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  • Fact Sheet: What Parents Need to Know About Zika Virus

    Published: July 6, 2016
    What parents need to know about Zika.
  • Infant Feeding During Disasters

    Published: July 31, 2013
    Infographic highlighting benefits of breastfeeding, why it's important to continue doing so during a disaster, barriers to breastfeeding during disasters and how first responders can help.
  • Post-Disaster Child Care Needs and Resources

    Published: July 6, 2016
    The Post-Disaster Child Care Needs and Resources document is designed to address the challenges that families and child care providers may experience following a disaster.
  • Children and Youth Task Force in Disasters

    Published: September 4, 2013
    This document introduces the Children and Youth Task Force model in response to disasters and public health emergencies. It provides recommendations to states, Tribes, territories, and local communities interested in launching their own task forces, and outlines how Administration for Children and Families (ACF) provides support.
  • Post-Disaster Reunification of Children: A Nationwide Approach

    Published: November 1, 2013
    Whole community collaboration & emergency planning to reunify children separated from parents or legal guardians in the event of large disasters. Working together to assist local, state, tribal, territorial, and insular area governments and those responsible for the temporary care of children.
  • Ebola: Planning Considerations for Human Services Programs

    Published: November 3, 2014
    For managers and staff at human services serving children and families, the recent reports of patients with Ebola Virus Disease in the United States can be understandably concerning. Human services programs are encouraged to use this fact sheet to support staff, clients, and communities.
  • Lo que los padres deben saber sobre el virus del Zika

    Published: July 6, 2016
    Se cree que el virus del Zika se transmite a las personas mediante la picadura de mosquitos, aunque también ha habido evidencia de la transmisión por vía sexual. La enfermedad es normalmente leve con síntomas que duran desde varios días hasta una semana. Alrededor de 1 de cada 5 personas infectadas con el virus del Zika desarrolla síntomas. La hospitalización no es común. Ha habido brotes del virus del Zika en Brasil, México, varios países de Centroamérica y Sudamérica, en algunas islas del Caribe, como Puerto Rico e incluso ha habido algunos casos recientes en EE.UU.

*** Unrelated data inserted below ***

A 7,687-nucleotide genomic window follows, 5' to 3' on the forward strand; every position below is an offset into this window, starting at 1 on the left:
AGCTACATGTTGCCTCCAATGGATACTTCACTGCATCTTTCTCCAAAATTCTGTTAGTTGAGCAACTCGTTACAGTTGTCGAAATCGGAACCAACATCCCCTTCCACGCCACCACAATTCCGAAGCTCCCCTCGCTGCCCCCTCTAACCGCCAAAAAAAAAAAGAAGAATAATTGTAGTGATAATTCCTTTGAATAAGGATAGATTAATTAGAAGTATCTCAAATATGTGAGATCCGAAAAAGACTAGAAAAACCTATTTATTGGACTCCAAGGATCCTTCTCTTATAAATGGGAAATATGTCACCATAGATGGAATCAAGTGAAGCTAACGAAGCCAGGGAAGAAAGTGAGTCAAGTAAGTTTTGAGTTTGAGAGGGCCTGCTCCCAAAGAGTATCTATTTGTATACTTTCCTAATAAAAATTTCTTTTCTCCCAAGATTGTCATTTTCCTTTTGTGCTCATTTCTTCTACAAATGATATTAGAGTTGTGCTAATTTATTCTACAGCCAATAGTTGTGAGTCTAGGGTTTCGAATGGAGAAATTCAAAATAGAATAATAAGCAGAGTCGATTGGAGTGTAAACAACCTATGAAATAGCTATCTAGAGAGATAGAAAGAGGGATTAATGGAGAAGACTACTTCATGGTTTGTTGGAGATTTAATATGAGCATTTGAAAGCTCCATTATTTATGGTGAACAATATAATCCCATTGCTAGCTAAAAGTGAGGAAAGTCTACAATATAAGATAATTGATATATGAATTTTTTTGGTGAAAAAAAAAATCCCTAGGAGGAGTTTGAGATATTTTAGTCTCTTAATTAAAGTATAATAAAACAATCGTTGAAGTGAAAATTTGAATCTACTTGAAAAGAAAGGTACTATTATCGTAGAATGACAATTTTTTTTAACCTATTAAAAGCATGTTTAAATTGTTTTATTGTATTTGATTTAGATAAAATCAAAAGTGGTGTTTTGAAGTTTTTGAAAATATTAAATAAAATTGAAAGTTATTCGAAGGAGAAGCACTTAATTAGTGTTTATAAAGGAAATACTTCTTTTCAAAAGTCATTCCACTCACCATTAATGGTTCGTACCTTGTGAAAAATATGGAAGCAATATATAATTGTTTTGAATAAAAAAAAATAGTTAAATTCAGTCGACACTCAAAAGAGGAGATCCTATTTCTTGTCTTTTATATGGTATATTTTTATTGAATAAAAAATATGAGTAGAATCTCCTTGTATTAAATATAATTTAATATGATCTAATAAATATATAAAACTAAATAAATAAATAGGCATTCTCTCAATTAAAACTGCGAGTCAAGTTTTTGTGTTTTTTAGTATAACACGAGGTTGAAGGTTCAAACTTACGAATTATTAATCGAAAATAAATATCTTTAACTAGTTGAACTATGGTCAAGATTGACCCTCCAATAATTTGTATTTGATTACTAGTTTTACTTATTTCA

• Fact Sheet: Disaster Case Management Program

    Published: January 3, 2012
    The Disaster Case Management Program (DCMP) is a federally funded program administrated by the Department of Homeland Security’s Federal Emergency Management Agency (FEMA) in partnership with the U.S. Department of Health and Human Services Administration for Children and Families (ACF).
  • Lo que Head Start y los programas de cuidado infantil deben saber sobre el virus del Zika

    Published: July 6, 2016
    Se cree que el virus del Zika se transmite a las personas mediante las picaduras de los mosquitos; también ha habido por lo menos un caso documentado de transmisión por vía sexual.
  • Measles: What Programs Serving Children and Families Should Know

    Published: February 13, 2015
    For ACF-supported human services programs that serve children, youth, and families, news reports about the outbreak of measles cases in a number of states may be especially concerning. Staff may have questions about what they can do to help prevent the spread of measles, and how to provide accurate information to parents.


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